Using PageParserPath directive can cause performance problems
Consider the following scenario:
You have a web application in SharePoint 2010 or SharePoint 2013 environment where you have enabled inline server-side code using the PageParserPath directive in the web.config file.
You edit more than 15 aspx pages in the folders specified in the 'VirtualPath' attribute of the PageParserPath directives.
In this scenario, the subsequent requests will take longer to be processed.
When PageParserPath directive is used in combination with CompilationMode="Always" AllowServerSideScript="true" IncludeSubFolders="true" property values, each page in the folders specified in the VirtualPath attribute will get compiled into "C:\Windows\Microsoft.NET\Framework64\v2.0.50727\Temporary ASP.NET Files\root" as an App_Web_GUID.dll file. Once you edit the aspx page in SharePoint, the last modified date of the file will change and ASP.NET will recompile the page. ASP.NET will restart the application domain after 15 recompilations, which will unload all dlls from memory and run garbage collection and release all cached resources. The next request will initialize a new application domain for the web site and start compiling pages and repopulate caches, therefore the request will take more time.
Content deployment or other programmatic modification of aspx pages stored in the content database can also cause changes in the last modified time and eventually an application domain restart due to recompilation limit reached.
Sample PageParserPath directive values, which can cause this behavior.
<SafeMode MaxControls="200" CallStack="false" DirectFileDependencies="10" TotalFileDependencies="50" AllowPageLevelTrace="false"> <PageParserPaths> <PageParserPath VirtualPath="/_catalogs/masterpage/*" CompilationMode="Always" AllowServerSideScript="true" IncludeSubFolders="true"/> <PageParserPath VirtualPath="/pages/*" CompilationMode="Always" AllowServerSideScript="true" IncludeSubFolders="true"/> <PageParserPath VirtualPath="/*" CompilationMode="Always" AllowServerSideScript="true" IncludeSubFolders="true"/> </PageParserPaths> </SafeMode>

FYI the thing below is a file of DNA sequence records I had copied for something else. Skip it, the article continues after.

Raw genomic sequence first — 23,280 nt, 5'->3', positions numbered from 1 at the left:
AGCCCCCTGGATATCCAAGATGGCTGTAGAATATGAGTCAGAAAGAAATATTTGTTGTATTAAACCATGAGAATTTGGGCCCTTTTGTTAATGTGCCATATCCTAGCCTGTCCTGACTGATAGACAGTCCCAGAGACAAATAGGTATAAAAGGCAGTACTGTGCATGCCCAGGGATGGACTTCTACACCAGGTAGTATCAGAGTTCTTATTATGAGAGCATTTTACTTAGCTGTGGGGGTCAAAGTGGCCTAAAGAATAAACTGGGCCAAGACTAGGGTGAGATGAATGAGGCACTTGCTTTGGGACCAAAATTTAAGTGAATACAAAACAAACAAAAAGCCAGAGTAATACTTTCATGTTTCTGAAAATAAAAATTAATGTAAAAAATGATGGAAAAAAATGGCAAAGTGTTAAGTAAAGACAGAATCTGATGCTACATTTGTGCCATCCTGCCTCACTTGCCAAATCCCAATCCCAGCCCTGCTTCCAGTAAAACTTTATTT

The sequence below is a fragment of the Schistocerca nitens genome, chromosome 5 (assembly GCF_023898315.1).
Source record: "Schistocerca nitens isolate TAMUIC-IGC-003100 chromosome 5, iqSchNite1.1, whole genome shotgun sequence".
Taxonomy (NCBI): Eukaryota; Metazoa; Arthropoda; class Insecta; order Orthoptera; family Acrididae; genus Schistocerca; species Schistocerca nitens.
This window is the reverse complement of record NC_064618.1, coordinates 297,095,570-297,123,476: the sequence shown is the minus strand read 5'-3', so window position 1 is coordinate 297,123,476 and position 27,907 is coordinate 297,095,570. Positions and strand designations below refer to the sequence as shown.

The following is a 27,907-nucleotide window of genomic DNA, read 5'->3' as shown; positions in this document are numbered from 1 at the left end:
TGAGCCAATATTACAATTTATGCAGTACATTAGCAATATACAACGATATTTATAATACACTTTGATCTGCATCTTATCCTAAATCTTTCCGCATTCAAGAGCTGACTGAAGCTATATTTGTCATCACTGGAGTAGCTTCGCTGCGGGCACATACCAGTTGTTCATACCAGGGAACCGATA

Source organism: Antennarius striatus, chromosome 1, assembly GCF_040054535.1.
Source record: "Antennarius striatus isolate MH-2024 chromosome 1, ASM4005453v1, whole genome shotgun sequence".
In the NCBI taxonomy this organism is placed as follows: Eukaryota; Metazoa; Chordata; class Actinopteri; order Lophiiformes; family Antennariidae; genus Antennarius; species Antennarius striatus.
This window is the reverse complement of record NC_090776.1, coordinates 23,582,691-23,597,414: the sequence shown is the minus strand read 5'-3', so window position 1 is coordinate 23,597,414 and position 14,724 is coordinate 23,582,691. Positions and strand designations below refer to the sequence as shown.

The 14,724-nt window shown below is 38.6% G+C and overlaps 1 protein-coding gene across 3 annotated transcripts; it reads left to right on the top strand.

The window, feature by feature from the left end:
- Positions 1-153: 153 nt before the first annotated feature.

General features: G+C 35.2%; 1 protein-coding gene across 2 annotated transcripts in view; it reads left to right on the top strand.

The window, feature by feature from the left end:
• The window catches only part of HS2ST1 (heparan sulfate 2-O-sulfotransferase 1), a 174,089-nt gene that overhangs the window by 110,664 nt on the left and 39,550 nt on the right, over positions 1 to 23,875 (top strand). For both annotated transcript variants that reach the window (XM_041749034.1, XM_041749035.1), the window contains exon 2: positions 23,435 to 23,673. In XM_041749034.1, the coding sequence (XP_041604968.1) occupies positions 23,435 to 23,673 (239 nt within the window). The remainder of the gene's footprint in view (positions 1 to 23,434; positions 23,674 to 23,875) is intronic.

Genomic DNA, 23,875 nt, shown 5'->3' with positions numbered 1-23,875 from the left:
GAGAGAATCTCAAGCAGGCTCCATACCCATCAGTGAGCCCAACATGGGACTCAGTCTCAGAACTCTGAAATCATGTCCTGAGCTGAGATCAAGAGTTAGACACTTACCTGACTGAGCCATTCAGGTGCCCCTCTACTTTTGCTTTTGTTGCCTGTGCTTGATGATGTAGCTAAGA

You can enable logging events into the web servers Application Eventlog using ASP.NET Health Monitoring infrastructure. Edit the web.config file of the site where PageParserPath directive is used. Locate the <system.web> section and add the following lines:
<healthMonitoring> <rules> <add name="Application Events" eventName="Application Lifetime Events" provider="EventLogProvider" profile="Default" minInterval="00:01:00" /> </rules> </healthMonitoring>
Once you edit a page, which is in a folder specified in the VirtualPath attribute and its modification date changes, you will see an event similar to this in the Application Event Log:
Event code: 1003 Event message: Application compilation is starting. Event time: [Date and Time] Event time (UTC): [Date and Time] Event ID: 6e48fceea1194fcb9f3ff05a4eec3d68 Event sequence: 67 Event occurrence: 3 Event detail code: 0
Once the Event occurrence value exceeds 15, you will see the following event:
Event code: 1001 Event message: Application is starting. Event time: [Date and Time] Event time (UTC): [Date and Time] Event ID: 304b82ca4b764de79d42223fcbd2ac49 Event sequence: 1 Event occurrence: 1 Event detail code: 0
This indicates that the application pool was restarted.
As a short-term solution it is possible to increase the default 15 recompilation limit for the ASP.NET engine while a long-term solution is implemented.
In order to increase the recompilation, limit the numRecompilesBeforeAppRestart has to be added or edited in the compilation element, for example:
<compilation debug="false" numRecompilesBeforeAppRestart="50" />
See Compilation Element (ASP.NET Settings Schema) for details.
Move the server-side inline scripts from the pages, page layouts, and master pages into server controls. Deploy these controls using solutions and features and remove the PageParserPath directive.
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